NHL Draft Notebook
More From NCAA-bound Players Selected Last Week
by Adam Wodon/Managing Editor
More news and notes from a variety of incoming college players selected in last week's NHL Draft.
Incoming Michigan State defenseman Josh Jacobs was selected in the second round, 41st overall, by New Jersey. Interestingly, his mentor with his junior team, Detroit Honeybaked, was Ryan Pardoski, a winger for Michigan from 1986-90. Jacobs credits Pardoski with his development quite significantly, but not enough to choose the Wolverines over the Spartans.
"There's a little back and forth there, but at the end of the day, we're both happy with where we were and where we're going to be," Jacobs said.
"Growing up watching Michigan State, it was a dream school for me. And now that I had the chance to commit there, I felt comfortable. They put a lot of responsibility on me at a young age, as a sophomore in high school, and I wanted to take that responsibility and help them turn it around. That's my goal there, to win games and be a leader."
Jacobs' OHL rights are held by Sarnia. That's the same team where Reid Boucher played. Boucher was also a Michigan State commit, a native of East Lansing, who was drafted by the Devils. He wound up skipping Michigan State, going to Sarnia, and made his NHL debut last season.
"That's an option," Jacobs said. "New Jersey has a big say in what they want for my development. But as of now, Michigan State is in my best interests.
"They've had some down years, especially this past year. But having a dream school and them putting the responsibility on you to become a top-notch player for them, I wanted to have that responsibility."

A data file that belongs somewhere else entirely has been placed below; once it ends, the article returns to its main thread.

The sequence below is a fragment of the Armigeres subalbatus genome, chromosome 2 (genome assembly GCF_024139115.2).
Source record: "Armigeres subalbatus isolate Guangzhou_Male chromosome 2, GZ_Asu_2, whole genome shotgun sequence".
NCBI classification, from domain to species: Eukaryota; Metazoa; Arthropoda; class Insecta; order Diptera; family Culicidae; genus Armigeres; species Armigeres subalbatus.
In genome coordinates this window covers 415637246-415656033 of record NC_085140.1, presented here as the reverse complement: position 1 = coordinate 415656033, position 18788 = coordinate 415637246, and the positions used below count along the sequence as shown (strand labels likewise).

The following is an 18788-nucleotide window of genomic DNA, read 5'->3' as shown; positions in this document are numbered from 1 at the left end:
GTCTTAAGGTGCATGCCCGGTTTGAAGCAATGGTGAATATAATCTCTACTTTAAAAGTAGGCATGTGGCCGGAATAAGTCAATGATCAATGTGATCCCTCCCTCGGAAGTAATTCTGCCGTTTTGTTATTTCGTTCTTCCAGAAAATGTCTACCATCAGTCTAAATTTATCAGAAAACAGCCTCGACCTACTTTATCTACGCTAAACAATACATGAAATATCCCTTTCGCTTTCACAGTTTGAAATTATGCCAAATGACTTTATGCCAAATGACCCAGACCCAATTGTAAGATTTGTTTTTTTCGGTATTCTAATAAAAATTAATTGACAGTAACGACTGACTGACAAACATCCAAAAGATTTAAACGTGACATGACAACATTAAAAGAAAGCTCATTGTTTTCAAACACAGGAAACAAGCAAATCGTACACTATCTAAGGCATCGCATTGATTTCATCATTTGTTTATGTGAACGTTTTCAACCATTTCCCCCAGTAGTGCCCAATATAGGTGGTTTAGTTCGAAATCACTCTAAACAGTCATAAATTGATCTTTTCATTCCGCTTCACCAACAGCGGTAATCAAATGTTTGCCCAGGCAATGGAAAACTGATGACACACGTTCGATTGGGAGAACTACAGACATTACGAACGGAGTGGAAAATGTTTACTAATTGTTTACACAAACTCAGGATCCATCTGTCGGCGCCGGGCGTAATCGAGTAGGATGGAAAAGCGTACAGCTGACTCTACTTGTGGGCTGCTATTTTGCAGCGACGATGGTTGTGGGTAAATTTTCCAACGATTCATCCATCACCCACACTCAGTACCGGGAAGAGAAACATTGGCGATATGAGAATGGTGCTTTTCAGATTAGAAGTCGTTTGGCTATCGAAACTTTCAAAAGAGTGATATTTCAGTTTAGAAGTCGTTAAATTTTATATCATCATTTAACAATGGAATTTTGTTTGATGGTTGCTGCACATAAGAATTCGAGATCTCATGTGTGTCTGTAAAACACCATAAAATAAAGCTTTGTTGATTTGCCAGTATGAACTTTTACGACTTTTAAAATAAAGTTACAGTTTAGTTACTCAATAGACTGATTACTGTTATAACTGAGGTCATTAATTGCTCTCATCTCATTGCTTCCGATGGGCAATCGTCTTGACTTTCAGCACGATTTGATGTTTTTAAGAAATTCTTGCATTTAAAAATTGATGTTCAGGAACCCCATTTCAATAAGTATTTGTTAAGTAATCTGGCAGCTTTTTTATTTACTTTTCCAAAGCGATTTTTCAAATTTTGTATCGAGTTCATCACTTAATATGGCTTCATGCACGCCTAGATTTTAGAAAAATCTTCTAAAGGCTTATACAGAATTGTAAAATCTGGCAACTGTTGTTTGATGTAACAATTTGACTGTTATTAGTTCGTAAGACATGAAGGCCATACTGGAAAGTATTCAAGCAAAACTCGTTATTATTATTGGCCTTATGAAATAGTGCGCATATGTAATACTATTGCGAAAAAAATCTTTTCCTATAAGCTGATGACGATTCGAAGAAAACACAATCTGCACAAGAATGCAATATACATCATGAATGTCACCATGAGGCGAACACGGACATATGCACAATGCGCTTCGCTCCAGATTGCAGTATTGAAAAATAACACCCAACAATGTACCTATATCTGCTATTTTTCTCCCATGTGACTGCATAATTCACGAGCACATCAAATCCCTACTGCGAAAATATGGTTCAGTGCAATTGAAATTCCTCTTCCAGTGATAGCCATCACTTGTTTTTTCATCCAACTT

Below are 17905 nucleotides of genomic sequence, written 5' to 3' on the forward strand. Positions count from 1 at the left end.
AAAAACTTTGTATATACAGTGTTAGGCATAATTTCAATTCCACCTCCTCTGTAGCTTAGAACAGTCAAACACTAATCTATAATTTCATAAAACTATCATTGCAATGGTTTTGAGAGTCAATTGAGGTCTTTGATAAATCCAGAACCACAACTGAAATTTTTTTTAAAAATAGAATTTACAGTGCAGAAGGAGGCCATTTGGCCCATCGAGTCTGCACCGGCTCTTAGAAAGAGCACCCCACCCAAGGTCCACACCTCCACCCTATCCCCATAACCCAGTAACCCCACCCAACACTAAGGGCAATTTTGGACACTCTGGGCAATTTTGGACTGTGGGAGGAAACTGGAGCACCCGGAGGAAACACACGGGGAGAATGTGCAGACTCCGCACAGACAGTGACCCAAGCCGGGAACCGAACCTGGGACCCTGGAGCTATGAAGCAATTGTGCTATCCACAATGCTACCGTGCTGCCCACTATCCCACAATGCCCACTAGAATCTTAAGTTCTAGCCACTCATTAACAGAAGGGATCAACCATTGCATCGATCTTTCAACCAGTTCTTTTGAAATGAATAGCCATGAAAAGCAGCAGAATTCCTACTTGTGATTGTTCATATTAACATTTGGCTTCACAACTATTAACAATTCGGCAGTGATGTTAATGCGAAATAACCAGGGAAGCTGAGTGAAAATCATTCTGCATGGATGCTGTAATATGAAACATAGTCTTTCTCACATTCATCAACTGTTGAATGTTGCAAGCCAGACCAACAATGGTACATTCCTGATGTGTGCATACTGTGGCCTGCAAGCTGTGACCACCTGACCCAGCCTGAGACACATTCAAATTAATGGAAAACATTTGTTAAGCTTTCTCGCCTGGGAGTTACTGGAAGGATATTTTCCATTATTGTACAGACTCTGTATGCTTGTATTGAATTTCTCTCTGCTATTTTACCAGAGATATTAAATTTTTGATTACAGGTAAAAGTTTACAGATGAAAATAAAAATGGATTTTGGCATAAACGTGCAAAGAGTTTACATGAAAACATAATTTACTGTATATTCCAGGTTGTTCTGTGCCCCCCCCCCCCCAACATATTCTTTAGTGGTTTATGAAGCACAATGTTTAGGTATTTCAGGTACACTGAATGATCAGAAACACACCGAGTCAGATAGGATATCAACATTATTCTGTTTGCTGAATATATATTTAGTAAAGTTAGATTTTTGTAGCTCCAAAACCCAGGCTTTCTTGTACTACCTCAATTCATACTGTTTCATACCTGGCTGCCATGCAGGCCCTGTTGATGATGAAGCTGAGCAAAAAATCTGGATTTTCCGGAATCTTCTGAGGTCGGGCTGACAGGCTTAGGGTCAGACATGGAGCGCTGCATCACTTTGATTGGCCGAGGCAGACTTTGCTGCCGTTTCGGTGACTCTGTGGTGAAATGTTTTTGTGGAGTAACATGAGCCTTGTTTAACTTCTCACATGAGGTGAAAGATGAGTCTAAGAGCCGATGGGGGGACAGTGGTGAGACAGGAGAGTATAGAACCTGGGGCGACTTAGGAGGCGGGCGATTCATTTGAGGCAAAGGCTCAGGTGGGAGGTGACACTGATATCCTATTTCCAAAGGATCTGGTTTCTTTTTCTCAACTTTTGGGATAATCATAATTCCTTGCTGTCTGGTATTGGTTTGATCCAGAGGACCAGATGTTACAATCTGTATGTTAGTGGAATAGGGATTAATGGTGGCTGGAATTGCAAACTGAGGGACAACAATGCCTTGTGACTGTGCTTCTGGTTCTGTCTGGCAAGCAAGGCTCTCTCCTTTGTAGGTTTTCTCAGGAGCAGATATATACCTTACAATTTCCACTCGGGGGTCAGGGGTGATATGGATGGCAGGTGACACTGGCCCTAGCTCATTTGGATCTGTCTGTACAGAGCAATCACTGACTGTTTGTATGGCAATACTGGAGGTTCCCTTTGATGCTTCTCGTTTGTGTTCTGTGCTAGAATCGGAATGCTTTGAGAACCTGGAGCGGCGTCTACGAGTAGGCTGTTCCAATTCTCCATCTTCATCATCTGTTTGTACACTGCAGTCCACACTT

Ryan Donato is planning on heading to Harvard in 2015 to play for his father, Ted, assuming he's still there. Ryan was drafted in the second round, 56th overall, by the same team that drafted his father, Boston.
"I follow the team religiously, just being in Boston," Ryan Donato said. "I couldn't be happier, just being around these guys. There's no words to describe it right now. ... My favorite player is (Bruins center) Patrice Bergeron hands down. I try to copy what he does in the defensive zone and offensive zone.
"My dad's last year in the NHL, he came to my house, he came to Harvard games. He's special to me."
The younger Donato will play this season in Omaha in the USHL, then Harvard. His draft experience was a far cry from his dad's.
"He was swimming in a pool with his buddies when he got the phone call," Donato said. "He preached to me, it's almost better to have that, so now you know you need to work and get ready. This is part of the dream and you have to work to get to the dream.
"We value an education. To have a chance to go (to Harvad) and then maybe the Bruins like he did, would just be unbelievable."
Three Minnesota-born U.S. National Team Development Program defensemen all went in a 23-pick span of the second and third round — Ryan Collins by Columbus (47th overall, headed to Minnesota); Jack Daugherty by Nashville (51st, Wisconsin) and Jack Glover by Winnipeg (69th, Minnesota).
Dougherty said he got grief for picking Wiscsonisn, but was actually always a North Dakota fan growing up.
"I just loved how they always went after the Gophers, started fights," Daugherty said. "For a little kid, it was beautiful."
Glover said he loves the way someone like Michigan-product Jacob Trouba plays. Trouba is now with Winnipeg, the team that drafted Glover. He thinks his style fits with the Gophers.
"Their up-tempo style of play, and the type of players they try to recruit in there," Glover said. "It's a fast team, skilled team, but at the same time, were tough to play against. ... Going there, considering my style of play, is the best fit.
"I'm not a big hitter, a big bruiser — I'm not looking to take heads off. But at the same time, the way I play defense is very effective."
Another USNTDP product, forward Joe Wegwerth, is going to Notre Dame in 2015. He was taken early in the fourth round, 92nd overall, by Florida. He said Notre Dame coach Jeff Jackson, who helped start the USNTDP, was a big influence in going to Notre Dame.